She often talks about the collapse of time into the present, while we often feel being outside of time when looking at her artwork. Her concept of time comes from two overlapping ideas. One is that time is a linear path that extends from the present in all directions, while the other one is recurrent and cyclical.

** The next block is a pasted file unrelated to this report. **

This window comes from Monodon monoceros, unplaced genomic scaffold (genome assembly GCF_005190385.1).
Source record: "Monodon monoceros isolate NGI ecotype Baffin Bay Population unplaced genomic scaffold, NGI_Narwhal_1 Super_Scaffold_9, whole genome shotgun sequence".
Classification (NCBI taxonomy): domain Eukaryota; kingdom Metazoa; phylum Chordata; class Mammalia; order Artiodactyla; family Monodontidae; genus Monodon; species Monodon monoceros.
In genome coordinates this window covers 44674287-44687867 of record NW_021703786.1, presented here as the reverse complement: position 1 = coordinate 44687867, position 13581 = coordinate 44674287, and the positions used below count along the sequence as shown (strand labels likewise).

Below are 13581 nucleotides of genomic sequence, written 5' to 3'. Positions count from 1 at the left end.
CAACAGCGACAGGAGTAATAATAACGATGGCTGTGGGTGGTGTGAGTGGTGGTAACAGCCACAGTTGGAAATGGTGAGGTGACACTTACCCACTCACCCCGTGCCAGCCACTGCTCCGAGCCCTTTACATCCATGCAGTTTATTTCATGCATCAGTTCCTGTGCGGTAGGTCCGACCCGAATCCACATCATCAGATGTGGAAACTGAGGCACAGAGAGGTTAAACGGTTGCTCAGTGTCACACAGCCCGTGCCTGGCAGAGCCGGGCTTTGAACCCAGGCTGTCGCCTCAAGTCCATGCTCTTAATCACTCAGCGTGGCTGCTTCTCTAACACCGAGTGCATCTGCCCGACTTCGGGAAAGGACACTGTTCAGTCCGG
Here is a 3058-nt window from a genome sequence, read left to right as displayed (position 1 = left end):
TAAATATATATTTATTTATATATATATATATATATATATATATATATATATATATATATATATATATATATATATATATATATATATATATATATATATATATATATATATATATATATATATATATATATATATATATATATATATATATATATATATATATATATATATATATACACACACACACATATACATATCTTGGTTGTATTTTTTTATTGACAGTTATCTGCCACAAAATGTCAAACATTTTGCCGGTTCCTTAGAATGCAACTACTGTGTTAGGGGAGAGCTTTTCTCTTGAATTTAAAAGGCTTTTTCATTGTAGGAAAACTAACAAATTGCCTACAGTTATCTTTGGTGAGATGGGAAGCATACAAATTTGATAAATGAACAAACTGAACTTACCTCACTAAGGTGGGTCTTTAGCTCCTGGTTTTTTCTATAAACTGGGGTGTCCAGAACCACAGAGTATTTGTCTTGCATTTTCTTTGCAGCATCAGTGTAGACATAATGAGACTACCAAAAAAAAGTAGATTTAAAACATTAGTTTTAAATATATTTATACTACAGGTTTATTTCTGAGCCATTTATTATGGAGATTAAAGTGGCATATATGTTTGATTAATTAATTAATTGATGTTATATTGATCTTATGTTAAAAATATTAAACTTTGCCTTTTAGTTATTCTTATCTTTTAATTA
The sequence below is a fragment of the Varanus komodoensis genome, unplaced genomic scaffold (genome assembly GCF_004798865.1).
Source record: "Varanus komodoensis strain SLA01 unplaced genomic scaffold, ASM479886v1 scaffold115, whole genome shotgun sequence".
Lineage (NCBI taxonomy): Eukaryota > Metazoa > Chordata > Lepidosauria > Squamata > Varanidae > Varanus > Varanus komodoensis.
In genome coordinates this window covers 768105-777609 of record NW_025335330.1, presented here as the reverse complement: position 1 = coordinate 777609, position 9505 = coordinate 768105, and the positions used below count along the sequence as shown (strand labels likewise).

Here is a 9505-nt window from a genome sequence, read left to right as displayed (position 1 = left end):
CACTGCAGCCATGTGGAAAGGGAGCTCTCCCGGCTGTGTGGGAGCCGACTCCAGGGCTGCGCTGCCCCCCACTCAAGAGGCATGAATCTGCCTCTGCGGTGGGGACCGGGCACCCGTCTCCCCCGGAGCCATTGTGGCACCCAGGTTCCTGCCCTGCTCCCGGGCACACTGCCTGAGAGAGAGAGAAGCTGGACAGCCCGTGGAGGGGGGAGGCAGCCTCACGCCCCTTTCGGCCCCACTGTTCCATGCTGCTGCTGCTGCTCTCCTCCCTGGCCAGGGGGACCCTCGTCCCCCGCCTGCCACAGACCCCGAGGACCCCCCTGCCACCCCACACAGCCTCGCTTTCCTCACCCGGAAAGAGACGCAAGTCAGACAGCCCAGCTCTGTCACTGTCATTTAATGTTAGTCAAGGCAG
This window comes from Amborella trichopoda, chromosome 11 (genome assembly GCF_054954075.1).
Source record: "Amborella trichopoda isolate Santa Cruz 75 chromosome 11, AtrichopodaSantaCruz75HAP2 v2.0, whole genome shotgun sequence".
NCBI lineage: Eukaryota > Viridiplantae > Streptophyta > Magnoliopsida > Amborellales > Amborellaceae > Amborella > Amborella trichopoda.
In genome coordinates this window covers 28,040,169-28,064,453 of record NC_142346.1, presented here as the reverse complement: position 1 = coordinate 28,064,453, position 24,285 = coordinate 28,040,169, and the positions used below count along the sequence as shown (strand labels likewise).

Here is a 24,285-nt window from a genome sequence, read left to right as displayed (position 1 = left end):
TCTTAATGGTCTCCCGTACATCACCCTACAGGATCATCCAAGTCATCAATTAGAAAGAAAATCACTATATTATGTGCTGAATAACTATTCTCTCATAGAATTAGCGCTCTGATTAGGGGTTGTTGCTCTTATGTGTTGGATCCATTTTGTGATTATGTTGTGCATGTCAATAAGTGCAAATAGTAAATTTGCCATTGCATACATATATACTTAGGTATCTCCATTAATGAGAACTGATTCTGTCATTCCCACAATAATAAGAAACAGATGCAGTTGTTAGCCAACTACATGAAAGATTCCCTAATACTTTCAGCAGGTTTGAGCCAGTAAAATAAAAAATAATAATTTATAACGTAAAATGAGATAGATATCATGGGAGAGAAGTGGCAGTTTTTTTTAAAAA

In the series As Immerse as the Sky, McMaster focuses on how the experience of time shapes the self’s connection to the immediate world. She creates dream-like images aiming to break down the barriers of time and space, picturing realities of collective history and the present, in new ways. Her image-making procedure starts with assuming a persona with a character and then playing out the story. All images are private performances, the artist’s responses to memory and to emotion. Landscape plays an important role as a dominant element in the composition as well as in creating the mood. The artist believes that the land holds more knowledge and power than we are able to see. Her pieces feel real as well as magical. Otherworldly figures populate the landscapes wearing mysterious sculptural attires. The created image is mythical and mystical at the same time. What Will I Say to the Sky and the Earth II (2019) is staged in a winter landscape where everything is covered by blindingly white snow, that is heavy, almost like stone. The sky is blue — one of McMasters favorite colors — and beautiful. The artist stands in a meditative pose, wearing a white garment and veils. Over her dress there are numerous red creatures that look like dragonflies and ants. Red is a powerful color and for McMaster it represents her ancestry and her responsibility to pass down the knowledge of the elders to the next generation. From where and how did these creatures get here? What do they represent? Are they bringing life into this frozen world or invading it? Putting it in some kind of danger? There are no answers for these questions from the artist as she seems to play a passive role. It seems like, as she said earlier, we have entered another dimension of time, where any kind of balance is possible.